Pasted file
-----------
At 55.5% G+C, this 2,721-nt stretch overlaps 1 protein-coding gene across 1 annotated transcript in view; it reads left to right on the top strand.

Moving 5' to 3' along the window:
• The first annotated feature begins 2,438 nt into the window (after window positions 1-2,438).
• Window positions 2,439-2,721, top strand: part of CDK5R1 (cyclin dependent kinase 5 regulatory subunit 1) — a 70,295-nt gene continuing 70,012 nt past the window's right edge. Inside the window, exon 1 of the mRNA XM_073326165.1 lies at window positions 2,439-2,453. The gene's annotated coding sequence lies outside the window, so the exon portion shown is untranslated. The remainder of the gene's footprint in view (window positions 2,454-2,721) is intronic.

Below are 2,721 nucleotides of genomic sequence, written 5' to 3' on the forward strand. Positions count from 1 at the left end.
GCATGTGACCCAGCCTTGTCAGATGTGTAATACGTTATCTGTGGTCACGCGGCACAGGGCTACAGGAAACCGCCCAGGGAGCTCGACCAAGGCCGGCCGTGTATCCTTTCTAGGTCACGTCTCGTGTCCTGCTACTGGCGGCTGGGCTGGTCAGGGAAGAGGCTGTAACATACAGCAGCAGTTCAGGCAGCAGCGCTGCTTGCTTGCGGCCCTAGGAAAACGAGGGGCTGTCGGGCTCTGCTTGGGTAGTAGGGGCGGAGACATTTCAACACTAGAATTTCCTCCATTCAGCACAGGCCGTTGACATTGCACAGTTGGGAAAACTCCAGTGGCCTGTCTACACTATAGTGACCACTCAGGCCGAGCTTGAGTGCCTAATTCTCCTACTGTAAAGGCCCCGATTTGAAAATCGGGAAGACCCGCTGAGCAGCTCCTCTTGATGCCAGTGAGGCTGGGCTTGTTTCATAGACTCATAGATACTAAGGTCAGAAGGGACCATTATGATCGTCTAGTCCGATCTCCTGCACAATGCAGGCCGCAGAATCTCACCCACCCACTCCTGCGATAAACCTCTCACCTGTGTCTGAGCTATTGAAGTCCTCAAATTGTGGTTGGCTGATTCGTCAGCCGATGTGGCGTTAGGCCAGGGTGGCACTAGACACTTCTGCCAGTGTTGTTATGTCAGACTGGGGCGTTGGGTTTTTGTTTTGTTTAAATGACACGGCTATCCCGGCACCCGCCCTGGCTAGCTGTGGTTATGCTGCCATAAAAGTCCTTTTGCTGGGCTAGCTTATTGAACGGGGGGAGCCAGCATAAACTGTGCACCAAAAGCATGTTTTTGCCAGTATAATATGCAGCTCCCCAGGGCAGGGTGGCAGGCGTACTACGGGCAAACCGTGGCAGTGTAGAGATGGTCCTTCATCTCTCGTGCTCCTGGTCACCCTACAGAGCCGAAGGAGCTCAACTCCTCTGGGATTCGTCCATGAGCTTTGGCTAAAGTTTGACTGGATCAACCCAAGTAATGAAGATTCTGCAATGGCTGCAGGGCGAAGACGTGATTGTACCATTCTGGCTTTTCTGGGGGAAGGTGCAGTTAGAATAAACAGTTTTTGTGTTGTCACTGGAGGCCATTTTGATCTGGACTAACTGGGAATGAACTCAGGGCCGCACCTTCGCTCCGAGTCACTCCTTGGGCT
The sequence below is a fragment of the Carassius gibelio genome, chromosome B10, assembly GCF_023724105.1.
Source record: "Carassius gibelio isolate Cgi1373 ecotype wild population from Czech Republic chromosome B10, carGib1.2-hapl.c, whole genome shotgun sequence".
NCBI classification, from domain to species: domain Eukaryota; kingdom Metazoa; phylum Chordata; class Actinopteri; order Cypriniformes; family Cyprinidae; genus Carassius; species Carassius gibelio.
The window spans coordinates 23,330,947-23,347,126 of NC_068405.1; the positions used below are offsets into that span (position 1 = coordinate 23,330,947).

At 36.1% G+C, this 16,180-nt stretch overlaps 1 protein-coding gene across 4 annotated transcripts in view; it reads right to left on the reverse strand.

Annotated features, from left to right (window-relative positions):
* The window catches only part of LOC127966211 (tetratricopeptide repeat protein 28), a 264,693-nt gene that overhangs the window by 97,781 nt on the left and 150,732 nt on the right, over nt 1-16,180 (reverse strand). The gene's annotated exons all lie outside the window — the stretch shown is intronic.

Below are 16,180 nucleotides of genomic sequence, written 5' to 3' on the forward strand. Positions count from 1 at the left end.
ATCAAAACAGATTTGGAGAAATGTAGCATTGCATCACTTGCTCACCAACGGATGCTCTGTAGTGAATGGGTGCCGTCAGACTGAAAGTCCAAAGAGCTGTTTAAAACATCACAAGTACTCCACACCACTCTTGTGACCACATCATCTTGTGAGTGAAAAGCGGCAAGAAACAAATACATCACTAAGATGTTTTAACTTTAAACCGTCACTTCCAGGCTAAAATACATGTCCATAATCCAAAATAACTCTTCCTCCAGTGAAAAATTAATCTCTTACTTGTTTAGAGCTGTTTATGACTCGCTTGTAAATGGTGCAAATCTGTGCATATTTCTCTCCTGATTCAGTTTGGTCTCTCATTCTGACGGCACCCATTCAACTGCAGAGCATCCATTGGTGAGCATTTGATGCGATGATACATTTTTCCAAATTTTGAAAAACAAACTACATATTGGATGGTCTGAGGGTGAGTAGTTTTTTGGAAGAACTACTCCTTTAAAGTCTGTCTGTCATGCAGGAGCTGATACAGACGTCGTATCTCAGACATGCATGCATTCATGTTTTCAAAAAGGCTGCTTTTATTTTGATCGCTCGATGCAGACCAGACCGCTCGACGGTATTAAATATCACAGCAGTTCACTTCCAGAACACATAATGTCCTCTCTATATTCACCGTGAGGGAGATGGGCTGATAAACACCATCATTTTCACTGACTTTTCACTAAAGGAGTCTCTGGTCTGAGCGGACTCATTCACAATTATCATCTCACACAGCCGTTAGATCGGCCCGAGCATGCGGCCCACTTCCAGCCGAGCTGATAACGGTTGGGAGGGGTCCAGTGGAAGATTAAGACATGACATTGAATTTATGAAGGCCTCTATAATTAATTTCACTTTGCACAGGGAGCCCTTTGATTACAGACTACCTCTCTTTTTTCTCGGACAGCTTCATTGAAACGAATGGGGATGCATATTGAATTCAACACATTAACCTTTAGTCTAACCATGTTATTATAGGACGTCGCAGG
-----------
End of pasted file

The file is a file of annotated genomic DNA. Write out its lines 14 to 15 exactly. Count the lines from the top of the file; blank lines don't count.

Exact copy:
Below are 16,180 nucleotides of genomic sequence, written 5' to 3' on the forward strand. Positions count from 1 at the left end.
ATCAAAACAGATTTGGAGAAATGTAGCATTGCATCACTTGCTCACCAACGGATGCTCTGTAGTGAATGGGTGCCGTCAGACTGAAAGTCCAAAGAGCTGTTTAAAACATCACAAGTACTCCACACCACTCTTGTGACCACATCATCTTGTGAGTGAAAAGCGGCAAGAAACAAATACATCACTAAGATGTTTTAACTTTAAACCGTCACTTCCAGGCTAAAATACATGTCCATAATCCAAAATAACTCTTCCTCCAGTGAAAAATTAATCTCTTACTTGTTTAGAGCTGTTTATGACTCGCTTGTAAATGGTGCAAATCTGTGCATATTTCTCTCCTGATTCAGTTTGGTCTCTCATTCTGACGGCACCCATTCAACTGCAGAGCATCCATTGGTGAGCATTTGATGCGATGATACATTTTTCCAAATTTTGAAAAACAAACTACATATTGGATGGTCTGAGGGTGAGTAGTTTTTTGGAAGAACTACTCCTTTAAAGTCTGTCTGTCATGCAGGAGCTGATACAGACGTCGTATCTCAGACATGCATGCATTCATGTTTTCAAAAAGGCTGCTTTTATTTTGATCGCTCGATGCAGACCAGACCGCTCGACGGTATTAAATATCACAGCAGTTCACTTCCAGAACACATAATGTCCTCTCTATATTCACCGTGAGGGAGATGGGCTGATAAACACCATCATTTTCACTGACTTTTCACTAAAGGAGTCTCTGGTCTGAGCGGACTCATTCACAATTATCATCTCACACAGCCGTTAGATCGGCCCGAGCATGCGGCCCACTTCCAGCCGAGCTGATAACGGTTGGGAGGGGTCCAGTGGAAGATTAAGACATGACATTGAATTTATGAAGGCCTCTATAATTAATTTCACTTTGCACAGGGAGCCCTTTGATTACAGACTACCTCTCTTTTTTCTCGGACAGCTTCATTGAAACGAATGGGGATGCATATTGAATTCAACACATTAACCTTTAGTCTAACCATGTTATTATAGGACGTCGCAGG